The somatotopic discontinuities at the feet/genital and hand/face representations of the original homunculi were celebrated in a song by Penfield’s colleague Kershman, which includes the verse “The sensory type he was leering/With hand neatly balance on thumb/His happiness founded on things near his toes/That need not always be numb” (Feinsod, 2005). Penfield and Boldrey (1937) were more candid in describing the foot/genital discontinuity, noting; “Presumably rectum and genitalia should be placed above feet, that is within the longitudinal fissure, but our evidence is not sufficient for conclusion and they seem to be somewhat posterior to feet.” (p433). Despite this observation, the co-localization of the feet and genitals in the original homunculus images has persisted as part of neuroscience “folklore” (see Parpia, 2011 for a comprehensive review). For example, Ramachandran has speculated that invasion of the genital region of the cortex by adjacent territory otherwise dedicated to representing the feet may explain the mis-localisation of sexual pleasure to the feet reported by some lower limb amputees (e.g., Ramachandran and Hirstein, 1998).
A number of more recent fMRI imaging studies have restored the tactile representation of the genitals to their somatotopically consistent position in the map adjacent to the trunk, e.g., see Kell et al. (2005) for males, Michels et al. (2010) for females. A possible explanation for the hands/face discontinuity is given by Farah (1998), who hypothesized that the organization reflect the position of the fetus in the womb with its hands and face (and feet and genitals) often touching at the same time. The coincident activation arising from their spatial proximity was predicted to drive Hebbian plasticity, and therefore adjacency within the map. Computer models later showed how such mapping could emerge, reproducing continuous somatotopic maps in self-organizing neural networks, with selective discontinuities between co-stimulated areas of the simulated body surface (Stafford and Wilson, 2007). This model also demonstrated that Hebbian learning mechanisms alone cannot account for the consistent medial-lateral ordering of somatotopic body maps. Models of this nature have been criticized for failing to incorporate subcortical contributions to the discontinuities that may originate from divergent afferent projections at the spinal cord (Parpia, 2011).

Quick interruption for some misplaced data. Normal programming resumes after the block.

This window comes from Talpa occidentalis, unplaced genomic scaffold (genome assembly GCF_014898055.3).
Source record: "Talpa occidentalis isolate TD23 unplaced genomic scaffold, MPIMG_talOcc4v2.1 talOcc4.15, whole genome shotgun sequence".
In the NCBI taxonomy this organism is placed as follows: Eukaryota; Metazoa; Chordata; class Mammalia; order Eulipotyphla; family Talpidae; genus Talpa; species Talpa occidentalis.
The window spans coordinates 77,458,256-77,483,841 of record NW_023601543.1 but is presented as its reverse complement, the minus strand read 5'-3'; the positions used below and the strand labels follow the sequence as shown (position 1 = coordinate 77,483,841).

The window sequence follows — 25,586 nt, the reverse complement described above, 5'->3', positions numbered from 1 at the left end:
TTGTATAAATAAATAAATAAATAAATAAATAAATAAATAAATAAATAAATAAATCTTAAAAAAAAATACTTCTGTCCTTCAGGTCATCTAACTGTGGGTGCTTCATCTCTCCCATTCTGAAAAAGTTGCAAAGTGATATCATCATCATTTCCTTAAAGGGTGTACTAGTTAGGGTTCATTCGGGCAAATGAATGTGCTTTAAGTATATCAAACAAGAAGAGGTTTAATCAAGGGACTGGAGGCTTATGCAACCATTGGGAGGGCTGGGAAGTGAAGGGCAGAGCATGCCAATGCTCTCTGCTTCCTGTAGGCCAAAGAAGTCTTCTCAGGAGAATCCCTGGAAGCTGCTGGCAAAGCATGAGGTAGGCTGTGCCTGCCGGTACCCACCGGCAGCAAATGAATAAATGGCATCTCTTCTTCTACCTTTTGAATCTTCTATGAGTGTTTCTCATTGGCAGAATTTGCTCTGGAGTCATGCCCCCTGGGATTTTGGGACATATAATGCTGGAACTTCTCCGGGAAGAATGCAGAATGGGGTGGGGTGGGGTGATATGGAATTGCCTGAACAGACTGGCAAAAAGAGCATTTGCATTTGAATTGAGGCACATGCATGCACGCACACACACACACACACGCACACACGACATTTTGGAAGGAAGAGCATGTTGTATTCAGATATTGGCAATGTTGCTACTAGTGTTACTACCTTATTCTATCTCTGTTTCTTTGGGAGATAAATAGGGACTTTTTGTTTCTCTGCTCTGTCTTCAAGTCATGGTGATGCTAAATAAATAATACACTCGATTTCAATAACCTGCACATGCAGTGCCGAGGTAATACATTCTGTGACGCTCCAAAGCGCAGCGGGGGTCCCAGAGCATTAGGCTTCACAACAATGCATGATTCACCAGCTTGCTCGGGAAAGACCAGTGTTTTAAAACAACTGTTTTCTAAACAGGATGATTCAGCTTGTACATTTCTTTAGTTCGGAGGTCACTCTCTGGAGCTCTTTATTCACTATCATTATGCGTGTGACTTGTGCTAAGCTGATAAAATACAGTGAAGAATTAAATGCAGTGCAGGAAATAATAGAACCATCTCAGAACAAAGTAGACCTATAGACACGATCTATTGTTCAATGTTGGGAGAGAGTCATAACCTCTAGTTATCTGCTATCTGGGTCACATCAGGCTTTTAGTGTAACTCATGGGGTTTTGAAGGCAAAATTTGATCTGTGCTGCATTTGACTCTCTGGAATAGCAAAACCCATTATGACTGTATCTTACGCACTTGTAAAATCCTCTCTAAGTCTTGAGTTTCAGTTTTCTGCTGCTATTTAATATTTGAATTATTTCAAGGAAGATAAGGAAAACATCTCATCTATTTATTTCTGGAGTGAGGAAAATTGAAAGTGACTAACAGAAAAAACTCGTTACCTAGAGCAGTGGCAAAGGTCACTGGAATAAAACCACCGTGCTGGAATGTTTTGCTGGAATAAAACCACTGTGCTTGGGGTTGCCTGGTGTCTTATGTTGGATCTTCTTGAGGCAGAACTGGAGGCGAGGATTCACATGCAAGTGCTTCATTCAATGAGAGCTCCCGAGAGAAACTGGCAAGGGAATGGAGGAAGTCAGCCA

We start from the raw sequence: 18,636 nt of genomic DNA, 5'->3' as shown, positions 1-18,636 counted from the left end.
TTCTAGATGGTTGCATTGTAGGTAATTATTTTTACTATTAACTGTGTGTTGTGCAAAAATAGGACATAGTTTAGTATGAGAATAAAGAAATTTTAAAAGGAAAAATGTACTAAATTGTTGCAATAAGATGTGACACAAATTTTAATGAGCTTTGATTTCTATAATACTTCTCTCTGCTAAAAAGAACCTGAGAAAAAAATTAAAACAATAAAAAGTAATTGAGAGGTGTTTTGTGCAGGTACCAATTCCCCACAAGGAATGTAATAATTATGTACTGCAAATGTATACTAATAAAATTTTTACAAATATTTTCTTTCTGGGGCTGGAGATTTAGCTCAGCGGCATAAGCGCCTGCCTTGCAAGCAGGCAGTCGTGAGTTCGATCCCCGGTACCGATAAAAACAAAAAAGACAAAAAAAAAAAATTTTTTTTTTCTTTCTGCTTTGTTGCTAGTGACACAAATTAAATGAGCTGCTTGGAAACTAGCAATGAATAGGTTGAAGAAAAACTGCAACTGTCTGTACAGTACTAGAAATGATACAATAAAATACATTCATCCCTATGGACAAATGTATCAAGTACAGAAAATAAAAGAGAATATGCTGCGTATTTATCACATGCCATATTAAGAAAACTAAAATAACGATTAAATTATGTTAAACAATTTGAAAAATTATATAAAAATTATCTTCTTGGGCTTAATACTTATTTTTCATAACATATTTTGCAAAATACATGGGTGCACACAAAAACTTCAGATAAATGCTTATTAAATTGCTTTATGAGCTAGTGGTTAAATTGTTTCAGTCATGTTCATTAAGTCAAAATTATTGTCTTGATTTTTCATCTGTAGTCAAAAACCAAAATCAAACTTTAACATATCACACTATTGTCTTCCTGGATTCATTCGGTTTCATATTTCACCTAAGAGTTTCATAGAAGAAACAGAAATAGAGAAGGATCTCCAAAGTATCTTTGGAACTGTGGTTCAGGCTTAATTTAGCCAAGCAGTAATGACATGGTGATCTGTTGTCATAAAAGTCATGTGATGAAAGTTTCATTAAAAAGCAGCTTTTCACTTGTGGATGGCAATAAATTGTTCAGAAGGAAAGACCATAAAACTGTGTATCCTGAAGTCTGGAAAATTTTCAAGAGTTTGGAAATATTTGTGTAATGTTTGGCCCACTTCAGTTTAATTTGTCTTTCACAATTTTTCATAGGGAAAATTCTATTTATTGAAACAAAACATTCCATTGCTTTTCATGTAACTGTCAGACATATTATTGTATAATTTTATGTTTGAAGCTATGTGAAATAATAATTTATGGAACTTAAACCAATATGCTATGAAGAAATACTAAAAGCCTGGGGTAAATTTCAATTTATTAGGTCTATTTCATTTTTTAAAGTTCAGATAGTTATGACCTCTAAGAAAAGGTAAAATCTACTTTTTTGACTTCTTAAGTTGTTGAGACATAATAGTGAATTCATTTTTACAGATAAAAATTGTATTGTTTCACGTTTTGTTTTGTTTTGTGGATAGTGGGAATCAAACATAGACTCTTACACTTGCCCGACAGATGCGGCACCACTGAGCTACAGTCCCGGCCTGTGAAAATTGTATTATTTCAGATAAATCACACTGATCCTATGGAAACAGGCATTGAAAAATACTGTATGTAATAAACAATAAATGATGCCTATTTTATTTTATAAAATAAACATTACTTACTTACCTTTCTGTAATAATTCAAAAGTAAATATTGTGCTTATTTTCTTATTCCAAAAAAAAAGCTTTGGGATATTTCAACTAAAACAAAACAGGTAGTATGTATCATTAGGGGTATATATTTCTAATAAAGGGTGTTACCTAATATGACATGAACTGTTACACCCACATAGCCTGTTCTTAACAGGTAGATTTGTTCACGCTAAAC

Studying images of the somatosensory homunculi can give the impression that SI somatotopic maps remain fixed, but there is strong evidence that maps are highly plastic in the proportion and ordering of representations on a variety of timescales, ranging from the trajectory of development and maturation of cortical circuitry to the rapid allocation of attention. Florence et al. (1996) showed that cutting and then repairing the nerves of the hand in monkeys, so as to destroy the topology of its projections into the brain, can still yield somatotopic maps for the hand in SI, thus demonstrating the ability of the cortex to rewire itself during development to reflect the functional (rather than strictly anatomical) relationships between adjacent body parts. Braun et al. (2001) found that tactile representations of the fingers were localized to different positions in SI when human subjects were using the hand to write, as compared to when the hand was at rest, thus suggesting that somatotopic maps dynamically re-organize according to specific motoric tasks. Using similar methods Elbert et al. (1995) found that tactile representations of the fingers in the left hand of string players were larger than in controls (and larger than for the right hand), and they report a strong correlation between the age at which musicians began playing and the magnitude of the exaggerated cortical representation, again suggesting a functional remapping of SI due to motor experience. Similar methods have implicated distortions in somatotopic maps of the hand as an underlying factor in dystonia (Bara-Jimenez et al., 1998).